|Prudential One and Prudential Two (JWB, 2008)|
A 30-inch pipe was constructed 18 feet below ground, running underneath what is now the Hyatt Hotel and through it 8,500 gallons of river water would be pumped to Prudential every minute. Disposal of the 5,100,000 gallons of river water that would be used each day would be by way of a huge storm sewer running beneath Stetson Avenue.
On July 29, 1953 the Fuller Construction Company was awarded the contract for the general construction of the new tower. It was an appropriate choice. The company had begun in Chicago before moving its headquarters to the Flatiron Building in New York City, a building designed by Daniel Burnham’s firm.
On November 11, 1953 the first steel column, 60 feet long and weighing 31 tons, was erected. The American Bridge Division of United States Steel was the fabricator and the erector of the steel in the new building. By the end of April, 1954 the last caissons were completed. On November 16, 1954 the topping-off ceremony was held.
Just into the new year of 1955 the first section of a 311-foot television tower belonging to WGN was hoisted to the top of the building. The $300,000 antenna and transmitter gave the Chicago a chance to broadcast with a 50,000 watt transmitter over the highest antenna in the city, 914 feet above the ground. In a way WGN began its rise to “super station” status with this move to Prudential from Tribune Tower in early 1955.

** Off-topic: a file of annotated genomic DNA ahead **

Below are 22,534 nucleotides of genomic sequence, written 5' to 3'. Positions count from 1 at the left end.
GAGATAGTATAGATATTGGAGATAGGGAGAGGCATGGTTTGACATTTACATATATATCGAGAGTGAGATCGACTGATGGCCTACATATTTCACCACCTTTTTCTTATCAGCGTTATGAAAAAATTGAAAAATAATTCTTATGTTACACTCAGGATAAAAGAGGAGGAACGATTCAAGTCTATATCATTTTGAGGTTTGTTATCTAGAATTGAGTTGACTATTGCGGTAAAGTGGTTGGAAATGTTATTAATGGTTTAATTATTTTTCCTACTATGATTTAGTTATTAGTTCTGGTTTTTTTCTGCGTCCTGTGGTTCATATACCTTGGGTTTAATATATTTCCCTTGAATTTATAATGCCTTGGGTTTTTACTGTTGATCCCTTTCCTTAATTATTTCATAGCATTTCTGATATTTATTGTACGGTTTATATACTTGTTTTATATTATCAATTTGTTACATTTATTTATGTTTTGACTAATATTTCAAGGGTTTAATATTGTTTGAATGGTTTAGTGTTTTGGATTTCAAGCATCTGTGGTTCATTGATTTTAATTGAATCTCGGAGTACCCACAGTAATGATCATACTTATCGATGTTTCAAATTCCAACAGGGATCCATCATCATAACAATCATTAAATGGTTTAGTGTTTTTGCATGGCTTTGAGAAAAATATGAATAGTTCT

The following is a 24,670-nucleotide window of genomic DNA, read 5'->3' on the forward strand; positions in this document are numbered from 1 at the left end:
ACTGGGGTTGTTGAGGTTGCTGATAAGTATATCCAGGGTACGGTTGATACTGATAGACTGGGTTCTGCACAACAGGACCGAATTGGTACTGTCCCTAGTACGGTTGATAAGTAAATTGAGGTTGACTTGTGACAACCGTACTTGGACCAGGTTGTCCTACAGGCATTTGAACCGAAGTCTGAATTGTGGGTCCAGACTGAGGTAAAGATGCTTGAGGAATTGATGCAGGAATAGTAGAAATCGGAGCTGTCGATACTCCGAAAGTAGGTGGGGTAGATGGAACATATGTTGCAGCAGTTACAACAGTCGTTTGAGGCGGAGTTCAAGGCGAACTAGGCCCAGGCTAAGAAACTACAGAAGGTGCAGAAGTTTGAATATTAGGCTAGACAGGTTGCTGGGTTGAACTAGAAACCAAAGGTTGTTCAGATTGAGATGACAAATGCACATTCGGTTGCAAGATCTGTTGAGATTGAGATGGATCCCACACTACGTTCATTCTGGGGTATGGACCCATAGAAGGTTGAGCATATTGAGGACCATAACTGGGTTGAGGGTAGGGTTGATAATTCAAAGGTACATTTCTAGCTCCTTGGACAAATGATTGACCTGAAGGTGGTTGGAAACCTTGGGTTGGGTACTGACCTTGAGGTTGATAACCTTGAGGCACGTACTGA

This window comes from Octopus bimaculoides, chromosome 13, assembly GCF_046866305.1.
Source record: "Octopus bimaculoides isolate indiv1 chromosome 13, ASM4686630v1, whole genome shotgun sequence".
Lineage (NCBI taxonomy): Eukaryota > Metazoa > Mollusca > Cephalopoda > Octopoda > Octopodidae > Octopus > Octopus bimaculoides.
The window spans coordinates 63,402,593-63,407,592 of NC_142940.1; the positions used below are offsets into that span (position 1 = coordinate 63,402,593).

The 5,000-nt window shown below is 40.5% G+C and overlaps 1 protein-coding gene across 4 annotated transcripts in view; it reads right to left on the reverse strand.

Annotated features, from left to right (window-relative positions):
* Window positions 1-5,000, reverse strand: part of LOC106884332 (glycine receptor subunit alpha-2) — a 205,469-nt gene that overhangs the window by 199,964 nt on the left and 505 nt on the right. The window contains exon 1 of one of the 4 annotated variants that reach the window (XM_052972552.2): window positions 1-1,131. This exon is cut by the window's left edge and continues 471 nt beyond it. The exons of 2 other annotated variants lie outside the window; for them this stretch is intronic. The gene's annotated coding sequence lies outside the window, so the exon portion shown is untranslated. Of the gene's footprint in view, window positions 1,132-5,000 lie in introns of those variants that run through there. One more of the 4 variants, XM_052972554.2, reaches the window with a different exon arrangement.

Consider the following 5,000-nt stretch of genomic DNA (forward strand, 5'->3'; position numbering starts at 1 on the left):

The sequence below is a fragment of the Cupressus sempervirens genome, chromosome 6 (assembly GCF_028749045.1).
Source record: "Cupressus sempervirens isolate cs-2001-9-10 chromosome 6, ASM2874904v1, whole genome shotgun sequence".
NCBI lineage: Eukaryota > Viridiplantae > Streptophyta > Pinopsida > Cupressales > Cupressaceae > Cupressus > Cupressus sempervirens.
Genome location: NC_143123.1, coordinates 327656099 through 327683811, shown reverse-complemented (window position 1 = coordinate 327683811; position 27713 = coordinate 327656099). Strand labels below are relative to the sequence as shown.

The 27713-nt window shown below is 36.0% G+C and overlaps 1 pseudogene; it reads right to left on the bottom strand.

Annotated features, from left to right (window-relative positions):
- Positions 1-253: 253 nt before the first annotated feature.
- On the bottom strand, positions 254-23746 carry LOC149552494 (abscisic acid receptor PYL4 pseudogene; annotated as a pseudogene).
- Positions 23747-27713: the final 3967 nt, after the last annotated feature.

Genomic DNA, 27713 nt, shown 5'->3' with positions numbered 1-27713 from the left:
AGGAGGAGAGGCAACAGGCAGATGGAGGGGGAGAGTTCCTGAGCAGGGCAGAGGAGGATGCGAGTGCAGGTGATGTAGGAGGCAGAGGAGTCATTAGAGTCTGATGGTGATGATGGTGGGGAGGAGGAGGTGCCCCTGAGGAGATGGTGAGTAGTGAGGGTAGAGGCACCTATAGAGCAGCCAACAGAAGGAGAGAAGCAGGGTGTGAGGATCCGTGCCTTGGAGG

At 3:00 p.m. on June 4, 1955 six furniture vans and 30 movers began moving 2,600 pieces of office furniture and 400 Prudential employees from their old headquarters in the Butler building on Canal Street to the fourth and fifth floors of the new tower on Randolph. Eighty crosstown trips competed the transfer over the weekend.
|Alfonso Iannelli's great rock -- with the lettering of his choosing (JWB, 2008)|
The first tenant to move into the building, the western advertising offices of Readers’ Digest magazine, settled into its space in September of 1955, taking up temporary space on the third floor before moving up to the nineteenth floor in the spring of 1956.
In early October the last of the 2,617 windows was installed, beating the arrival of cold weather by a month. Each window was double-glazed with each pane in the system a quarter-inch in thickness, hermetically sealed with a quarter-inch air space between.
On December 8, 1955 the first new downtown skyscraper in 21 years was officially dedicated at a ceremony held in the auditorium and lobby of the new building. Governor Stratton and Mayor Richard J. Daley, according to The Tribune, said that the Prudential project would be followed by “further large scale development of the remaining 77 acres of air rights over Illinois Central railroad adjoining the new skyscraper.” Daley added that the building represented “41 stories of faith in the future of Chicago.”
A time capsule was set in one of the lobby columns. Among its contents was a film showing the WGN facilities. The capsule was sealed with a chip off the rock of Gibraltar, which the British consul general, Robert W. Mason, presented to Prudential at the ceremony.
|Without the other Randolph Street buildings that Prudential heralded, this late 1950's postcard clearly|
shows how sleekly modern the new building seemed (Booth Library Postcard Collection--Eastern Illinois U.)
Chicago has changed a lot over these past 57 years, but the Prudential remains as a reminder of the first building to start the process that would re-make the face of this great modern city.